Is it just them or does everything have to be cleansed?

It is quite clearly right and just that not all of our past behaviour follows us around as an anchor upon our ambitions. We were all young once and that means some very large percentage of us were also stupid. We’ve encoded this into the very law with the idea of convictions for this or that being spent. Even though we did it, got caught and sentenced, it’s no longer relevant and thus doesn’t appear in basic – at least – searches about our criminal or not past.

We’ve also, more controversially, gone on to say that such shouldn’t turn up in Google searches either. That’s a bit more of a problem:

Criminals are to have the “right to be forgotten” after Google lost a landmark High Court case to a businessman who asked it to remove information about his conviction.

The man, who cannot be identified, had a spent conviction for conspiracy to carry out surveillance and had been sent to prison for six months.

Mr Justice Warby, sitting in the High Court, said his offending and sentence, which was served over a decade ago, was “of little if any relevance” to future business activity and ordered that the links should be “delisted”.

“The crime and punishment information has become out of date, irrelevant and of no sufficient legitimate interest to users of Google Search to justify its continued availability, so that an appropriate delisting order should be made,” he said.

The man also had a young, second family, as well as adult children, which added to his case for privacy under the Human Rights Act, the judge said. He did not award any damages.

My own view is that we shouldn’t be doing this. What is relevant depends upon what the person with the information thinks is relevant, not what some judge does. I’m out of step, as is so often true.

But here comes the problem – how deep does and should the cleaning of that past go? Is it, for example, legal to include the information in a blog post? In the search function of a particular site? Are the newspaper archives reporting the original conviction to be cleansed?

That is, how much are we to change our record of history in order to protect that right to privacy, which is where the cleanse itself comes from? My supposition is that the law doesn’t just apply to search engines – so, where does it end?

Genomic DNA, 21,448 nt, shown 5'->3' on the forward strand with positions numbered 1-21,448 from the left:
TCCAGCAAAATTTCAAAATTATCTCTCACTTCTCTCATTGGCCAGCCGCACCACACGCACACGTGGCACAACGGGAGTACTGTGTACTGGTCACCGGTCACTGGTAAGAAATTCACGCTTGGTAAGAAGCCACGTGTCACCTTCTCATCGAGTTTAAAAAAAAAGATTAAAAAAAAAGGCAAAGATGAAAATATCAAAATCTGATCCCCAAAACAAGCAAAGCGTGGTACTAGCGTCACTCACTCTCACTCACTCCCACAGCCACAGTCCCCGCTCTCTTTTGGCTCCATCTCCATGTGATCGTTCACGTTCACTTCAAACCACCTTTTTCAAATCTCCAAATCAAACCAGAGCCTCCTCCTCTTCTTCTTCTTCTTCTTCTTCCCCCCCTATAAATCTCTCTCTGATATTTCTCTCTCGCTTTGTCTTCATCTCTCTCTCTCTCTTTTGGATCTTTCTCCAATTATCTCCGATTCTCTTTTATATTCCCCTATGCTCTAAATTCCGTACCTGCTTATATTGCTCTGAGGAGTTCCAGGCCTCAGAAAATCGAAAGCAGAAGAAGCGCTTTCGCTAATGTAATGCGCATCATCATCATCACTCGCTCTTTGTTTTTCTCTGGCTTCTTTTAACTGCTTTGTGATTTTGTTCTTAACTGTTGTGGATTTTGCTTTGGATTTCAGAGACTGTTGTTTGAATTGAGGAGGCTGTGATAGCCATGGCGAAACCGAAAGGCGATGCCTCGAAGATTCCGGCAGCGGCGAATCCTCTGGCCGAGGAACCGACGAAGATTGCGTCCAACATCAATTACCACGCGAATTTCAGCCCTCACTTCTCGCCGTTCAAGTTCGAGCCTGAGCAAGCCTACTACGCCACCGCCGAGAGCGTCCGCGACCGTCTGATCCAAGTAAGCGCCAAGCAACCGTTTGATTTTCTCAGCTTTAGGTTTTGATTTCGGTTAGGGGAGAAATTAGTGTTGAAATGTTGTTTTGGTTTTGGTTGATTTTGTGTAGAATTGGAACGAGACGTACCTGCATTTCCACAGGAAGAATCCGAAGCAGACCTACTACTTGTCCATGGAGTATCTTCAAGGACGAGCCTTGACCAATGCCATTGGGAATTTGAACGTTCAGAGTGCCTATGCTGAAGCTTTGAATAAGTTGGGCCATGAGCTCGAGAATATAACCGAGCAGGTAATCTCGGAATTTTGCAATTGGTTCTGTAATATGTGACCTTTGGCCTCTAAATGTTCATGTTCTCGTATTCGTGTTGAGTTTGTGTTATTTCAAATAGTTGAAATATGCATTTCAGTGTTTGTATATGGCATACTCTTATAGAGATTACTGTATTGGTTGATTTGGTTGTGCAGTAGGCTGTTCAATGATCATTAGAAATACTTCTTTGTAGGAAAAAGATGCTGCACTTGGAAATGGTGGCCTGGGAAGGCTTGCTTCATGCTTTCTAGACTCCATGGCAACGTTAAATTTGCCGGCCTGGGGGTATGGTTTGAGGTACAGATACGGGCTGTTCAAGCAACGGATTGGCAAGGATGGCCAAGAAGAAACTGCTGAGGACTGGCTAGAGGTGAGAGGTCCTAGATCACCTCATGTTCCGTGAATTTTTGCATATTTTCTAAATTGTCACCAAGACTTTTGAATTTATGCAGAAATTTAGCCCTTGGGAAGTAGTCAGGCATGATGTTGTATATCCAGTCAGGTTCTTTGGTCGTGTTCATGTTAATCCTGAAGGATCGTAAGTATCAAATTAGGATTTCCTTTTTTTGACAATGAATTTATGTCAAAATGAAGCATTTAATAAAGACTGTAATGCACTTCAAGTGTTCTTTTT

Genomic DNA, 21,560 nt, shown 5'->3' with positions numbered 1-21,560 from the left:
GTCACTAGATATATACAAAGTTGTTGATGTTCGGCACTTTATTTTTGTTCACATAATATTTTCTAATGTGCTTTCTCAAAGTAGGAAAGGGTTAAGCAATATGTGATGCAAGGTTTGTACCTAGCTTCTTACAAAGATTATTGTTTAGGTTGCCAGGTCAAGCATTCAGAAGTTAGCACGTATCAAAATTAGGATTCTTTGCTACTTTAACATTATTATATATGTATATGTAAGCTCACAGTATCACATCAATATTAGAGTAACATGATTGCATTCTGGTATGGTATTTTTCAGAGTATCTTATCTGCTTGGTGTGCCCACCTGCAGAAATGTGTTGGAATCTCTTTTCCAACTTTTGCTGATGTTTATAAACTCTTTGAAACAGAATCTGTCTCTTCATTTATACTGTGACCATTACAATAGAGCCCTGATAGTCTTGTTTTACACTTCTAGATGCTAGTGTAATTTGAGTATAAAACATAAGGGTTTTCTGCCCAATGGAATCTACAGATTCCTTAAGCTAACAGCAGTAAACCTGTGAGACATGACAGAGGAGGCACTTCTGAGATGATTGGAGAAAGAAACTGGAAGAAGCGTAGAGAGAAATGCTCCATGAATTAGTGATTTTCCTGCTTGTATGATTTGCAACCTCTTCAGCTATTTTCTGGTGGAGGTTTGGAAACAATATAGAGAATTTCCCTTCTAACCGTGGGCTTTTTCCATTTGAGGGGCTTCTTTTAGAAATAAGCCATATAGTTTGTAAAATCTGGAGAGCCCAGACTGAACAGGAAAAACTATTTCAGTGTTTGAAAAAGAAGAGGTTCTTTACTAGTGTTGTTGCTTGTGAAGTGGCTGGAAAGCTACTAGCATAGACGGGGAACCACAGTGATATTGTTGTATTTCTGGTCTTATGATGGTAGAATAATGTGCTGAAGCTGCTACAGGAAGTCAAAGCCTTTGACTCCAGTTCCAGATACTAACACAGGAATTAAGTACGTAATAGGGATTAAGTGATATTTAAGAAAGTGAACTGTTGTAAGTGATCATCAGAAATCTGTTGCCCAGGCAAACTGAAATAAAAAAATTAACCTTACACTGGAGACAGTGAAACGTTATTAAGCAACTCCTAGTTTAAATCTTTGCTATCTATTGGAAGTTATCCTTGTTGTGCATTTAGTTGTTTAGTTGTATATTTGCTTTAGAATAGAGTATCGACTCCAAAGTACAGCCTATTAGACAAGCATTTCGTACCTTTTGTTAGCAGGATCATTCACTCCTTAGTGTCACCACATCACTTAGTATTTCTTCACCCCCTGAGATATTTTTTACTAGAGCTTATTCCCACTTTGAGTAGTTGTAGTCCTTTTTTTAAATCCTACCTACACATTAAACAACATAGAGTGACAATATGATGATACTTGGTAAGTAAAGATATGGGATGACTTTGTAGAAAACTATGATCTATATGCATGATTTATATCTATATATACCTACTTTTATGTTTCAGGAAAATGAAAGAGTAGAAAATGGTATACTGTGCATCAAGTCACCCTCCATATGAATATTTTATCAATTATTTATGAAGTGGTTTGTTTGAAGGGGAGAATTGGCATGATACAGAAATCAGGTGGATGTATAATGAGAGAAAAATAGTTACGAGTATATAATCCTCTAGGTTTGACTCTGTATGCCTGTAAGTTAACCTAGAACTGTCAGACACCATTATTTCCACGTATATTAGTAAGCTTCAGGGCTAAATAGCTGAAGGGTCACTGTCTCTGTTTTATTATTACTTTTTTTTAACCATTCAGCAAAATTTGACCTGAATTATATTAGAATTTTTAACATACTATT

Do we ban and or burn books that were published containing that information when it was entirely legal to do so?

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17 COMMENTS

  1. WTF’s “conspiracy to carry out surveillance” when it’s at home & when did surveillance become a crime?

    That said, one of the advantages of this here interweb is the ubiquity of information is returning us to the “village” culture human societies grew from. To have good information about the people we deal with. Why would you want to blunt this? What people have done in the past is an indicator of what they might do in the future. Maybe they’ve learnt lessons from past mistakes. Maybe they haven’t. Maybe, when they’ve worn out their welcome in one place, they go elsewhere & wear it out all over again on another bunch of victims.
    The more information the better. We all have things in our past lives we might prefer others not to know. Doesn’t mean it wouldn’t be to their advantage to know them. And vice versa. Maybe if we all knew more about each other it wouldn’t be a problem

    • I like that. Village life is Polanyi’s network of mutual obligations in the jargon terms. Which is exactly how many think the economy should be. Usually the same people who insist that we shouldn’t have the information to be able to make that network work.

      • And information likes to be free, Tim. We can be sure that the State has records of past convictions. Likely credit control agencies etc. Why should the powerful reserve information for themselves & deny it to the majority?